Mother's Day may be as American as apple pie and the Fourth of July.
But the flowers you buy for our mother next week may not be.
Just as foreign firms have invaded the automobile, steel an shoe industries, foreign flower growers have discovered that the United States is very attractive market for selling their goods.
And while the imports aren't threatening a linchpin of the U.S. economy--Americans spend about $455 million on fresh-cut flowers each year--the industry says it is a $5 billion business when such items as plants and accessories are included.
"If you're buying pompons or carnations, the chances are better than 50-50 that you'll get a South American pompon or carnation," says Howard "Suds" Gilliams, manager of Claymore C. Sieck Inc., one of the Washington area's largest wholesale florists. "To some degree, the same is true of a rose."
Colombia accounts for the largest share of imports--so much so that flowers have become that nation's second biggest export, behind coffee. But fresh-cut flowers also come in large numbers from Israel and the Netherlands. A growing numbers also are beginning to trickle in from Mexico and South Africa.
The imported flowers are available everywhere--not only in the local small florist shop, but also at the street corner stands and in the supermarkets that have entered the floral industry in a large way since the mid-1970s.
According to U.S. flower growers, numbers tell the story. In 1972, imports accounted for 10.5 percent of all the pompon chrysanthemums and 8.3 percent of all carnations sold in the United States. Those two flowers are among the largest selling items, says James Krone, executive vice president of Roses Inc., a national trade association whose members produce 80 percent of all greenhouse roses grown in the United States and Canada.
Last year, Krone notes, 55 percent of all pompons and 59 percent of all carnations bought in the United States were grown elsewhere. "In a relatively short period of time, the ownership of pompons and carnations has moved offshore," Krone says, adding that the same trend is beginning to appear in the case of roses. in 1982, nearly 15 percent of all roses purchased here were imported.
The importers "are putting a dent into us an scaring us half to death," says Krone, who says that in the six months since last September, his organization lost 12 members as a result of the rising imports.
Krone's organization sought special protection from the International Trade Commission in 1979, but the commission rejected the petition, finding that imports did not constitute a serious threat to the industry.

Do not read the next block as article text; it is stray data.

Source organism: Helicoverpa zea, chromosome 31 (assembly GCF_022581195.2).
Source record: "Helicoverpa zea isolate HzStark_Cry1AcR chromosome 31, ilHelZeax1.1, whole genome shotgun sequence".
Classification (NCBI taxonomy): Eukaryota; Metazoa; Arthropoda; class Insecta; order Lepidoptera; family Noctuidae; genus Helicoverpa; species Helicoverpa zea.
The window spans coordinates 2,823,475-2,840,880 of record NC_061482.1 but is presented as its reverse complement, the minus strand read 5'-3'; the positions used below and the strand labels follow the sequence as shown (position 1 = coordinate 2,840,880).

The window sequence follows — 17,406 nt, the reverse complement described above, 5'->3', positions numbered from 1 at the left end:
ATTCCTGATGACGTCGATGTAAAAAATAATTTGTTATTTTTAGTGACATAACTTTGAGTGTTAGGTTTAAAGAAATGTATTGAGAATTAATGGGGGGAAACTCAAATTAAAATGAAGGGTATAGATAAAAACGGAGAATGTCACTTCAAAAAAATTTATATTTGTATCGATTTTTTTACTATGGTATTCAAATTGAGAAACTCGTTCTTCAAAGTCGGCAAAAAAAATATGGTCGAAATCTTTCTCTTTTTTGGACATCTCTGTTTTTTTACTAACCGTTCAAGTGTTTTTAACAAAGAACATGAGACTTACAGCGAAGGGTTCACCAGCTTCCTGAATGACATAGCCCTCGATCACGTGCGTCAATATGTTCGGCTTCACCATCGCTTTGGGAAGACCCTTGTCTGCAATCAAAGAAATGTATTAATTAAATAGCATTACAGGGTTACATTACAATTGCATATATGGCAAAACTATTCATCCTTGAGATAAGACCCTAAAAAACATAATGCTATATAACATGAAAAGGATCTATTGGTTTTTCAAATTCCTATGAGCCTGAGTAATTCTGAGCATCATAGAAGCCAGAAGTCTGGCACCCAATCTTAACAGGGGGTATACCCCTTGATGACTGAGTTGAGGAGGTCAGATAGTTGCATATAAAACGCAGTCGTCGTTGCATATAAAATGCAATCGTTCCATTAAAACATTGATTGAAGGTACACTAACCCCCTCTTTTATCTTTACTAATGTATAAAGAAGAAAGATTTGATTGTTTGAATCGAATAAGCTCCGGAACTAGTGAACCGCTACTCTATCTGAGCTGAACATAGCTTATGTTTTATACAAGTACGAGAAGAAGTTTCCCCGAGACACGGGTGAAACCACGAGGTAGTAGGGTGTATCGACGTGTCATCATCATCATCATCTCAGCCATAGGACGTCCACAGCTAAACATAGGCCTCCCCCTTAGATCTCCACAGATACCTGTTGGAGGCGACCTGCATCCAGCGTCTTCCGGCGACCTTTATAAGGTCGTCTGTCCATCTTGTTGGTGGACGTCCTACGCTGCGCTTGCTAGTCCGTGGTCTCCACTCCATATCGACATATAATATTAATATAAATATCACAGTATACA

As a result, Roses Inc. in now trying to win sympathetic action from Congress, where it is seeking legislation to double, at least, the tariff for fresh-cut flowers.
This move, however, is being opposed by many retail florists who argue that the only hope they have of keeping prices down and business high is through imports.
Overall, the sales of imported flowers last year totaled about $140 million--almost twice the $76 million sold only three years earlier, according to estimates by the International Trade Commission. Imports accounted for nearly a third of all U.S. cut-flower production.
In the Washington area, Gilliams estimates that about 20 percent of all flowers are imported.
Ted Johnson, manager of the Gude and Sons Co. wholesale division, says no more than 10 percent of his business is in imported flowers. Most of the store's goods come from California, he says, largely because they are easier to get. "When I order from California, I can order midday and have the them the next morning; when I order from Holland, I have to order early Tuesday in order to get them by midday Thursday."
But Dennis Paul, president of Paul's Wholesale Florist, says about 40 percent of his sales of perishable items are imported. The company was reluctant to go abroad, but had no choice, Paul said, because "we found there were less products available in the U.S. We still have a lot of domestic flowers grown in this country and we are still working with these folks and want to continue," he says. "But expansion in this country has stopped and other countries are filling in the gap," especially at holidays like Mother's Day, when demand is high.
According to a recent report by the International Trade Commission, the number of firms producing fresh cut flowers dropped from 5,000 in 1976 to 4,500 in 1980, with the sharpest declines in the number of producers of carnations and chrysanthemums. In fact, the decrease in carnation growers has been so sharp that the Carnation Society of America has been disbanded.
The ITC concluded that the "decline in the number of producers of standard and miniature carnations and pompon chrysanthemums is believed to be in part due to increased import competition in the domestic market for their products."
One reason: given the sharp increase in energy costs, the South American countries, which are near the Equator and don't have to worry about fuel bills, can grow flowers much cheaper and easier.
Nor can they compete with countries where labor rates are far lower than than in the United States, notes Don E. Hook, a Pittsburgh grower and wholesaler who is on the board of directors of the Society of American Florists's wholesalers council. Floral experts say the hourly wage of about $6 in the United States is equal to the daily wage in Columbia.
But the decline in U.S. growers is attributable to more than competition.
Finding that their greenhouses and farms have now become valuable real estate property as cities have expanded to what was once farmland, many producers are now selling out for big sums to developers, especially in the Northeast, Florida and the Midwest.